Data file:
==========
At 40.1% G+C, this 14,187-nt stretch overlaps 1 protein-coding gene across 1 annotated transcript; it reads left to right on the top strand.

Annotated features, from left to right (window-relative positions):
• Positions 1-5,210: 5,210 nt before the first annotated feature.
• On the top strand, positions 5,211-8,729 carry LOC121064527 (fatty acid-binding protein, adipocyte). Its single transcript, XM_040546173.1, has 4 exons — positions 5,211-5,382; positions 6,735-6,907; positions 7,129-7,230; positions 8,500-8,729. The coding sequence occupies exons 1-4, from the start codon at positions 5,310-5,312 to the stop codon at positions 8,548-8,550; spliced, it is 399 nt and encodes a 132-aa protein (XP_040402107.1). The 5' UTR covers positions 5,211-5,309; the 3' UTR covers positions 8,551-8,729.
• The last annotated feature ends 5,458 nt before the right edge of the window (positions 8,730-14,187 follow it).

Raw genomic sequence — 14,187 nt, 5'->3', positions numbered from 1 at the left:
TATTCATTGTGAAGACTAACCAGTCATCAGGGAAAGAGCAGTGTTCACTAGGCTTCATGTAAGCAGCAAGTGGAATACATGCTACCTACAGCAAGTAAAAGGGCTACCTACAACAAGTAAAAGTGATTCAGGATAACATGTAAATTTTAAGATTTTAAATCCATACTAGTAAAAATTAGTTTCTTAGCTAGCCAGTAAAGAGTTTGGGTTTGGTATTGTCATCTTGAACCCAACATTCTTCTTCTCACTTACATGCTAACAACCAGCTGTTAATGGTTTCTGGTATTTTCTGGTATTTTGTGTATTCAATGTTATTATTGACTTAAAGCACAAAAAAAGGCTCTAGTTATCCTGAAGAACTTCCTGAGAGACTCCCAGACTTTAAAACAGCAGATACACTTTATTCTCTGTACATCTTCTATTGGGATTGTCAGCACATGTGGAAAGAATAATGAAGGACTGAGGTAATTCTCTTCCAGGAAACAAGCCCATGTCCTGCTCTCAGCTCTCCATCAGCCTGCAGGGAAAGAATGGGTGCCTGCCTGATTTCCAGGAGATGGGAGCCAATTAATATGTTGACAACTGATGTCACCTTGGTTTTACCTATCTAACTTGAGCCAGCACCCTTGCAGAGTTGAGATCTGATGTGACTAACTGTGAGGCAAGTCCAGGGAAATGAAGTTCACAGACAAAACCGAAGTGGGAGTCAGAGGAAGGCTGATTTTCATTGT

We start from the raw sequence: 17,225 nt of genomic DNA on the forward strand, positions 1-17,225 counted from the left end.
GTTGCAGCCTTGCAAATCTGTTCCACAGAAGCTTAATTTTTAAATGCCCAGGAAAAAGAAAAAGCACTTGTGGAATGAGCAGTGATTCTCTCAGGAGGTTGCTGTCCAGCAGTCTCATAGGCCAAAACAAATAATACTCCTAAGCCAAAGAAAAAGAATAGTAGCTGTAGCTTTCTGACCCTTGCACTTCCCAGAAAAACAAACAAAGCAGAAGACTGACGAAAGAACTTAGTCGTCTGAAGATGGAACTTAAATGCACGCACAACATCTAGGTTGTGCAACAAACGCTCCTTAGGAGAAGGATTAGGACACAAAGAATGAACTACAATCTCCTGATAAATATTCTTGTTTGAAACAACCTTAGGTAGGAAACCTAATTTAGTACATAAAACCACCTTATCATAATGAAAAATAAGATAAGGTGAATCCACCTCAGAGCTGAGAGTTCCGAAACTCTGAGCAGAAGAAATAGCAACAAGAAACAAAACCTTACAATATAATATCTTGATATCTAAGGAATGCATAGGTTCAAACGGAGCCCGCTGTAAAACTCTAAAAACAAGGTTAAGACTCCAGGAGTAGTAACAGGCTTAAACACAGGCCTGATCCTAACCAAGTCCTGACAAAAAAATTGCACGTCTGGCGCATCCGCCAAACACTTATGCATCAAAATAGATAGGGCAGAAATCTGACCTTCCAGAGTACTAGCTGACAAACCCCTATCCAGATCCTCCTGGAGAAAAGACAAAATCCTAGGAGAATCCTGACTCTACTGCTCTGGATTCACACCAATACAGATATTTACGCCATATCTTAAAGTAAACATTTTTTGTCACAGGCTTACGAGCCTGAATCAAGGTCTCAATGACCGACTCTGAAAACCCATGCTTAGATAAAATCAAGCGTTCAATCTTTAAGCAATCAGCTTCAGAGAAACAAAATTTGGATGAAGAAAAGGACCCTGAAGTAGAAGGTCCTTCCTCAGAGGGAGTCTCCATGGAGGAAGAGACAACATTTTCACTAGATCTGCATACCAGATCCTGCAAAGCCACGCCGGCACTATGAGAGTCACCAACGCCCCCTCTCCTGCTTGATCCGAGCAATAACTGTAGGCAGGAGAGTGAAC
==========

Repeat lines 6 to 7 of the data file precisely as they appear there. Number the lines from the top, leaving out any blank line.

Raw genomic sequence — 14,187 nt, 5'->3', positions numbered from 1 at the left:
TATTCATTGTGAAGACTAACCAGTCATCAGGGAAAGAGCAGTGTTCACTAGGCTTCATGTAAGCAGCAAGTGGAATACATGCTACCTACAGCAAGTAAAAGGGCTACCTACAACAAGTAAAAGTGATTCAGGATAACATGTAAATTTTAAGATTTTAAATCCATACTAGTAAAAATTAGTTTCTTAGCTAGCCAGTAAAGAGTTTGGGTTTGGTATTGTCATCTTGAACCCAACATTCTTCTTCTCACTTACATGCTAACAACCAGCTGTTAATGGTTTCTGGTATTTTCTGGTATTTTGTGTATTCAATGTTATTATTGACTTAAAGCACAAAAAAAGGCTCTAGTTATCCTGAAGAACTTCCTGAGAGACTCCCAGACTTTAAAACAGCAGATACACTTTATTCTCTGTACATCTTCTATTGGGATTGTCAGCACATGTGGAAAGAATAATGAAGGACTGAGGTAATTCTCTTCCAGGAAACAAGCCCATGTCCTGCTCTCAGCTCTCCATCAGCCTGCAGGGAAAGAATGGGTGCCTGCCTGATTTCCAGGAGATGGGAGCCAATTAATATGTTGACAACTGATGTCACCTTGGTTTTACCTATCTAACTTGAGCCAGCACCCTTGCAGAGTTGAGATCTGATGTGACTAACTGTGAGGCAAGTCCAGGGAAATGAAGTTCACAGACAAAACCGAAGTGGGAGTCAGAGGAAGGCTGATTTTCATTGT